"Some days the saltwater increases, we don't intake the water from the Chao Phraya River. We stop and use the water from the Metropolitan Waterworks Authority stocks of water in canals. We can stop intake for 3 hours," Thanasak said.

Bert Guevara's insight:

Drought and heat waves in so many places! Can you picture a climate that is twice as hot and so much less water?

The present situation in Thailand is a case in point.


"Right now, there is only enough water in the dams to distribute for about 30 more days – if it doesn't rain,"

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LOOK: ‘Scubasureros’ dive for garbage in waters of Hundred Islands ("we need more of them + enforcers")

LOOK: ‘Scubasureros’ dive for garbage in waters of Hundred Islands ("we need more of them + enforcers") | Water Stewardship | Scoop.it
Not all scuba divers at the Hundred Islands National Park in Alaminos City in Pangasinan were diving for pleasure last weekend—some of them were diving for garbage. The divers, dubbed "Scubasureros," are part of cleanup efforts in the tourist attraction, GMA Dagupan's Jette Arcellana reported Monday.

"Kung ikaw ay regular swimmer lang, parang hindi mo siya mapapansin, parang pag gumamit ka talaga ng gauge natin, yung snorkeling gauge natin, makikita mo talaga yung mga ganitong basura," said city tourism officer Solomon Tablang.
It was the first time the scubasureros dived in Hundred Islands since the management of the park was turned over to the local government in 2005.
During last weekend's dives, the scubasureros collected some 10 bags of trash from each of the eight islands they cleaned up.
Most of the trash they collected included plastic items, which can be potentially deadly to dolphins.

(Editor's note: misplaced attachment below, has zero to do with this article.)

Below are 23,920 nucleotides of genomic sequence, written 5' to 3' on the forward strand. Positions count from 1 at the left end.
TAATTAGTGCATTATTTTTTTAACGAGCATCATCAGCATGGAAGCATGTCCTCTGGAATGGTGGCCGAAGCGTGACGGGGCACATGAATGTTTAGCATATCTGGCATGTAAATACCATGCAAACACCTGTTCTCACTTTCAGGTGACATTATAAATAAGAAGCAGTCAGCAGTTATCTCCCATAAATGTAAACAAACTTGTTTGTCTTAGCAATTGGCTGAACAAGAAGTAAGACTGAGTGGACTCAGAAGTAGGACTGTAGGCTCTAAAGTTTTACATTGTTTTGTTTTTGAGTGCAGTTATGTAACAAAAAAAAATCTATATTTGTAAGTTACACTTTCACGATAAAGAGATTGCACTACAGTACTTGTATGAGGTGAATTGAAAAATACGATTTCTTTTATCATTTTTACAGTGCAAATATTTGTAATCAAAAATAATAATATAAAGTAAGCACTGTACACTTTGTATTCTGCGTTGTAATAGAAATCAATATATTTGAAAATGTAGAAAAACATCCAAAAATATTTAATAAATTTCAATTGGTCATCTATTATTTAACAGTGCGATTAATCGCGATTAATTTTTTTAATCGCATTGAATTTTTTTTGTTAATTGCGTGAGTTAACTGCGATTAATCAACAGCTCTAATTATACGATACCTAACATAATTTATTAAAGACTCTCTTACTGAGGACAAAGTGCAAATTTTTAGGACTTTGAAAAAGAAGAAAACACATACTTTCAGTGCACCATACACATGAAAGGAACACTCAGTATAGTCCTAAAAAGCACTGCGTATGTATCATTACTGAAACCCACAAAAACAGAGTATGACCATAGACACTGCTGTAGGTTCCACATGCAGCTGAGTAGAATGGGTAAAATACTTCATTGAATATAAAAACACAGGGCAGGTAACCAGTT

"[A]lam niyo kasi ang plastic, hindi nagde-decay yan, and then yung plastic pag nasa tubig it looks like a jellyfish, kaya ito kinakain ng mga dolphin. At yung dolphin naman, ito ang ikinamamatay nito," said city environment officer Narciso Aragon.
The cleanup was a joint effort of the local government unit, the Department of Environment and Natural Resources, the City Environment Office, the Coast Guard, the Philippine National Police, and local boat operators.

Bert Guevara's insight:

More tourists = more tourists = more garbage! 

Cleaning up is the heroic thing to do. But have they caught any tourist violators? Why apply "kids gloves" on the irresponsible tourist?

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80% of India's surface water may be polluted, report by international body says - Economic Times

80% of India's surface water may be polluted, report by international body says - Economic Times | Water Stewardship | Scoop.it
Even as India is making headlines with its rising air pollution levels, the water in the country may not be any better.

The report, based on latest data from the ministry of urban development (2013), census 2011 and Central Pollution Control Board, estimates that 75-80% of water pollution by volume is from domestic sewerage, while untreated sewerage flowing into water bodies including rivers have almost doubled in recent years. 

This in turn is leading to increasing burden of vector borne diseases, cholera, dysentery, jaundice and diarrhea etc. Water pollution is found to be a major cause for poor nutritional standards and development in children also. 
Between 1991 and 2008, the latest period for which data is available, flow of untreated sewerage has doubled from around 12,000 million litres per day to 24,000 million litres per day in Class I and II towns. 

Experts say there are glaring gaps not just in treatment of sewerage water but also in case of water treatment itself, used in supply of drinking water as well as for kitchen use etc. 
"Though there are standards, the enforcement is very low. Even the amount of water, which is treated, is also not treated completely or as per standards. And there is no civic agency accountable or punishable for that because we do not have stringent laws," says Puneet Srivastava, manager policy- Urban WASH & Climate Change at WaterAid India. 

Bert Guevara's insight:

When the air and water of a country are both polluted, what kind of citizens will they have in the next decade? Where will the poor citizens go?

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Depletion of world’s groundwater raises alarms | Toronto Star ("what we don't see will just run out soon")

Depletion of world’s groundwater raises alarms | Toronto Star ("what we don't see will just run out soon") | Water Stewardship | Scoop.it
Studies using data gathered from space by NASA have found 13 of the earth’s largest aquifers are being depleted with little or no recharge. The findings have sparked warnings of potentially serious environmental and political consequences.